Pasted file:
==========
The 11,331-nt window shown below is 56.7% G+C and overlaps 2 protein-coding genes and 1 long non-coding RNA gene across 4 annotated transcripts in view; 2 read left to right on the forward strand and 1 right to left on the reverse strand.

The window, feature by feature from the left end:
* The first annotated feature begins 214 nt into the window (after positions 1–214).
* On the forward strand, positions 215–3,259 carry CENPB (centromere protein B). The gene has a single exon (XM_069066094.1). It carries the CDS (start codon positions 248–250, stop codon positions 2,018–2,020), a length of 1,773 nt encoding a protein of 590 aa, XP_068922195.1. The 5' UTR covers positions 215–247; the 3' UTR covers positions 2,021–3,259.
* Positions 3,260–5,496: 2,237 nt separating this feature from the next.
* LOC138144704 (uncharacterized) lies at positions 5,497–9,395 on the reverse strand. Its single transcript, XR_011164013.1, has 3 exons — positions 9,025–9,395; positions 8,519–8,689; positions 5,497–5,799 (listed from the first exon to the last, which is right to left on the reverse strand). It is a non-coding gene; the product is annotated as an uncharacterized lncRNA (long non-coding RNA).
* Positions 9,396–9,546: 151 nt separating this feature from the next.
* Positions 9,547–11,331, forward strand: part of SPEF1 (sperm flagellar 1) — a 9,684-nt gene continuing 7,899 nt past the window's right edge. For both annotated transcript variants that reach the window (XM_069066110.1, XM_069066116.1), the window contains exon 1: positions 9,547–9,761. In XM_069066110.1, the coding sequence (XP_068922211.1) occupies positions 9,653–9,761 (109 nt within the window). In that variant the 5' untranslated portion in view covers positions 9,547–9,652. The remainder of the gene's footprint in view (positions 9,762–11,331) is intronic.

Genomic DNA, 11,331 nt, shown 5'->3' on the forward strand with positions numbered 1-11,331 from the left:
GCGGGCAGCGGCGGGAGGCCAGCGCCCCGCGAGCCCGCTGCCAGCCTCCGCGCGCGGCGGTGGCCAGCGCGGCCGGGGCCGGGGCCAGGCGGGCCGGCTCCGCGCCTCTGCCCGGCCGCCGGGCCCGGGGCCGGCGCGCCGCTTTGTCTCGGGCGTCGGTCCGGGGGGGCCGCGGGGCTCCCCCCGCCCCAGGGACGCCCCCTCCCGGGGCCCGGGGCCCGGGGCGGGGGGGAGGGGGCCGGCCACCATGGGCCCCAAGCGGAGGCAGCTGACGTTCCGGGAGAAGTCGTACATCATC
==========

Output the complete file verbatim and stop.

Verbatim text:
The 11,331-nt window shown below is 56.7% G+C and overlaps 2 protein-coding genes and 1 long non-coding RNA gene across 4 annotated transcripts in view; 2 read left to right on the forward strand and 1 right to left on the reverse strand.

The window, feature by feature from the left end:
* The first annotated feature begins 214 nt into the window (after positions 1–214).
* On the forward strand, positions 215–3,259 carry CENPB (centromere protein B). The gene has a single exon (XM_069066094.1). It carries the CDS (start codon positions 248–250, stop codon positions 2,018–2,020), a length of 1,773 nt encoding a protein of 590 aa, XP_068922195.1. The 5' UTR covers positions 215–247; the 3' UTR covers positions 2,021–3,259.
* Positions 3,260–5,496: 2,237 nt separating this feature from the next.
* LOC138144704 (uncharacterized) lies at positions 5,497–9,395 on the reverse strand. Its single transcript, XR_011164013.1, has 3 exons — positions 9,025–9,395; positions 8,519–8,689; positions 5,497–5,799 (listed from the first exon to the last, which is right to left on the reverse strand). It is a non-coding gene; the product is annotated as an uncharacterized lncRNA (long non-coding RNA).
* Positions 9,396–9,546: 151 nt separating this feature from the next.
* Positions 9,547–11,331, forward strand: part of SPEF1 (sperm flagellar 1) — a 9,684-nt gene continuing 7,899 nt past the window's right edge. For both annotated transcript variants that reach the window (XM_069066110.1, XM_069066116.1), the window contains exon 1: positions 9,547–9,761. In XM_069066110.1, the coding sequence (XP_068922211.1) occupies positions 9,653–9,761 (109 nt within the window). In that variant the 5' untranslated portion in view covers positions 9,547–9,652. The remainder of the gene's footprint in view (positions 9,762–11,331) is intronic.

Genomic DNA, 11,331 nt, shown 5'->3' on the forward strand with positions numbered 1-11,331 from the left:
GCGGGCAGCGGCGGGAGGCCAGCGCCCCGCGAGCCCGCTGCCAGCCTCCGCGCGCGGCGGTGGCCAGCGCGGCCGGGGCCGGGGCCAGGCGGGCCGGCTCCGCGCCTCTGCCCGGCCGCCGGGCCCGGGGCCGGCGCGCCGCTTTGTCTCGGGCGTCGGTCCGGGGGGGCCGCGGGGCTCCCCCCGCCCCAGGGACGCCCCCTCCCGGGGCCCGGGGCCCGGGGCGGGGGGGAGGGGGCCGGCCACCATGGGCCCCAAGCGGAGGCAGCTGACGTTCCGGGAGAAGTCGTACATCATC